therapist will follow the client’s lead, but takes an optimistic

viewpoint, guiding the session away from rehashing the problem

over and over again (de Shazer et al., 2007).

The idea is to direct your curiosity to where clients want

to go rather than where they have been, to what they do

right rather than what they do wrong, and to encourage them

to become the expert in their own life (Sharry, Madden &

Darmody, 2003, p. 95).

When working with a family, the SFT practitioner will see

whoever comes for the session and does not hold that all members

of the family are required for progress to be made (Lee, 1997;

de Shazer, 1985). They believe that any change in a part of the


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system will affect the rest of the system and cause a change in

the whole. They see clients as being of three types: visitors,

complainants, and customers. Usually, a family system has

members who are at different levels. Visitors are not looking

for change and may not see anything as being wrong.

Complainants are complaining about a problem and expecting

others to change. Customers are ready and motivated to make

changes themselves. These levels of motivation affect how the

therapist will interact with the client and what interventions

will be used (de Shazer, 1988).

The basic tenets of SFT are: if it’s not broken, don’t fix

it; if it works, do more of it; if it’s not working, do

something different; small changes lead to big changes;

solutions are not necessarily directly related to the problem;

solution language is different than problem language; there are

always exceptions to a problem; and the future is negotiable (de

Shazer et al., 2007). In accordance with these tenets are

several standard interventions and techniques: therapist use of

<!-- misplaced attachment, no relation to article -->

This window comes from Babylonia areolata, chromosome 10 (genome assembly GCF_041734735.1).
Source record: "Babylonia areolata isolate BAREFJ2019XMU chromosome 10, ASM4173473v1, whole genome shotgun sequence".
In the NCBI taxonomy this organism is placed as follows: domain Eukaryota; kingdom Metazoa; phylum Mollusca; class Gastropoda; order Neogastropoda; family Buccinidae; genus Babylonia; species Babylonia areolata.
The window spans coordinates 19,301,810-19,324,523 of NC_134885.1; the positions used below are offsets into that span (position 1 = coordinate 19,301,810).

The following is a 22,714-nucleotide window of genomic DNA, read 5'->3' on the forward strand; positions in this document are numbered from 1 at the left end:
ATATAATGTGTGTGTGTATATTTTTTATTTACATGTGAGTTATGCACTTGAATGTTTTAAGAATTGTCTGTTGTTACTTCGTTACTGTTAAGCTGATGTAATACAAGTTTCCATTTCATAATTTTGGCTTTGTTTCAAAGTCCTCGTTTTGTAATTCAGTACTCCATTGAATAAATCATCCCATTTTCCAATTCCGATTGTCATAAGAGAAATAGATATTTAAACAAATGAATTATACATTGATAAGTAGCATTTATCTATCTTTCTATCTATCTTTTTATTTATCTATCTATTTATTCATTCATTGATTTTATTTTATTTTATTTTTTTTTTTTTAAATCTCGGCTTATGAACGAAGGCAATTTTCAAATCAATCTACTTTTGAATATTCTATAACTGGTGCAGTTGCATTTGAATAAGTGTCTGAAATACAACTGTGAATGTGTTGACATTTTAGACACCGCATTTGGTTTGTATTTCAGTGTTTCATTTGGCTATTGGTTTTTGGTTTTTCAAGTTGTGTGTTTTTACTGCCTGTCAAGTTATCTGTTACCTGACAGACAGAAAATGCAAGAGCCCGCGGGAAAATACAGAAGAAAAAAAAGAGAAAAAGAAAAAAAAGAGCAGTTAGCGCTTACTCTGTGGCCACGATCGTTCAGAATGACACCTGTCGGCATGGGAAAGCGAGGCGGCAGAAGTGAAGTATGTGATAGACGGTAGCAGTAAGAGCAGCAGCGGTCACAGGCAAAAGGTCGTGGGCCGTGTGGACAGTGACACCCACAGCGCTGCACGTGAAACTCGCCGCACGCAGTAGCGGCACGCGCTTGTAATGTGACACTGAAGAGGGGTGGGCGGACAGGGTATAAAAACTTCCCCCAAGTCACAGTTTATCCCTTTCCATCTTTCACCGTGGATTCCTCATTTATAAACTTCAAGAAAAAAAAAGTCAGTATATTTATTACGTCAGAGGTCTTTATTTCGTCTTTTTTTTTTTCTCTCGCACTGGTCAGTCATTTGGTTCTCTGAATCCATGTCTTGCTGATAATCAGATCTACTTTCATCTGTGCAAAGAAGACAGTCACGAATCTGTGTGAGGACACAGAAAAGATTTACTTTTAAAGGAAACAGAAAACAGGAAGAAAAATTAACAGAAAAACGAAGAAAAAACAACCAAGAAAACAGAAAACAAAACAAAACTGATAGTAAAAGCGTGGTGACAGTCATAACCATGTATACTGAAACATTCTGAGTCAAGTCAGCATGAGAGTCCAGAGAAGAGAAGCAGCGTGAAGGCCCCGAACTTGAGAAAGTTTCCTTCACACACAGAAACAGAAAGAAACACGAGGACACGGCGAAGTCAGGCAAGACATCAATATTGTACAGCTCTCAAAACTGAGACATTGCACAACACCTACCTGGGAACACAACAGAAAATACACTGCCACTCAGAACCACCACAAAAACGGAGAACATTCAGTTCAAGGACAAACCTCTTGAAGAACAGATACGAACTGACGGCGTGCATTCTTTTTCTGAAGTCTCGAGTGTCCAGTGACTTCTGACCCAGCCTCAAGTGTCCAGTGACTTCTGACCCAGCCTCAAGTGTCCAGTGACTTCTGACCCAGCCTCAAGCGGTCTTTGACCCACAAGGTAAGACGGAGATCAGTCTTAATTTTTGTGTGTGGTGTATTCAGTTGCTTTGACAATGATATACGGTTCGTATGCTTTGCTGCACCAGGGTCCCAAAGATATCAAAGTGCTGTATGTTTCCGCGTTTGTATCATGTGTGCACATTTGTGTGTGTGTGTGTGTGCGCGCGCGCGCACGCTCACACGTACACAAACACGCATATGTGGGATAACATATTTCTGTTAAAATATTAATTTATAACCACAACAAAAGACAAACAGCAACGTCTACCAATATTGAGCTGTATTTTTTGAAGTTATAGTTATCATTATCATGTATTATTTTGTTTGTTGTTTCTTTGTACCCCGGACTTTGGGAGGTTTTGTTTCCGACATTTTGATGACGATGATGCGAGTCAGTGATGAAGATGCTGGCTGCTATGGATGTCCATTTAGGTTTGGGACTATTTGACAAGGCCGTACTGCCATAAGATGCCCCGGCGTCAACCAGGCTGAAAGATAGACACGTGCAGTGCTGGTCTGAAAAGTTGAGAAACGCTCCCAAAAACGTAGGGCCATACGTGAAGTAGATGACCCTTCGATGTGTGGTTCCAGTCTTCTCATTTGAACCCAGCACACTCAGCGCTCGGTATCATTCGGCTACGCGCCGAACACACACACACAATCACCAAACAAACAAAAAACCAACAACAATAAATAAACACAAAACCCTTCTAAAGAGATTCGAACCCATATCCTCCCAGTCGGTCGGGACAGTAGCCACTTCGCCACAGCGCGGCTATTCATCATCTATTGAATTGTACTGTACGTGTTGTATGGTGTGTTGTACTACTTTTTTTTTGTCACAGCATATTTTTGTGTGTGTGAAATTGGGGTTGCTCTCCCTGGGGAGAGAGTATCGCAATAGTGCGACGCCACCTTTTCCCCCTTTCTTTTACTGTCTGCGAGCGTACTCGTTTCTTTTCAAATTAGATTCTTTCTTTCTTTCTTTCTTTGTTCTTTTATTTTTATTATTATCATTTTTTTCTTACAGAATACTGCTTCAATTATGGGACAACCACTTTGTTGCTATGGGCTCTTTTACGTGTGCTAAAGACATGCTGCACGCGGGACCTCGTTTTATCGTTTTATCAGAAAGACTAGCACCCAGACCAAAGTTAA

language, questions, compliments, homework, and exception

finding. Each session is looked at as if it could be the last

and in every session, the therapist inquires about and enlivens

progress (Hackett, 2006).

Techniques

Solution language is important for SFT. The therapist’s


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language and questions presuppose that change is happening and

that things will improve (Lee, 1997). In the course of the

session, the therapist will guide and model a shift in language

from problem talk to solution talk. Changing language

influences a change in thinking and in action (Taylor, 2005).

Language changes in five areas. Instead of talking about

what the client does not want, the talk is centered on what they

do want. Instead of focusing on what is going wrong, the focus

is on what is going right. Therapists seek to help the client

move from a place of feeling that things are beyond their

control to realizing what is within their control. Clients

start speaking about progressing instead of being stuck. The

view of the future is filled with possibilities instead of more

trouble (Taylor, 2005). These shifts in language are evident in

the structure of the session. Taylor (2005) refers to it as a

TEAM approach. First, the therapist uncovers the client’s goal

which he calls finding a title, T. This is focusing on what the

client does want. Then the session moves on to events, E, or

what is going right in their lives at this moment. These are

pieces of the goal already apparent in their lives. After

discovering what is going right, the client becomes aware of

being able to do more of what is going right which is agency, A.

The session then moves on to the results of these actions or

movement, M. From there the therapist can ask about what the
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next step is which takes the process back to goals, T. Sessions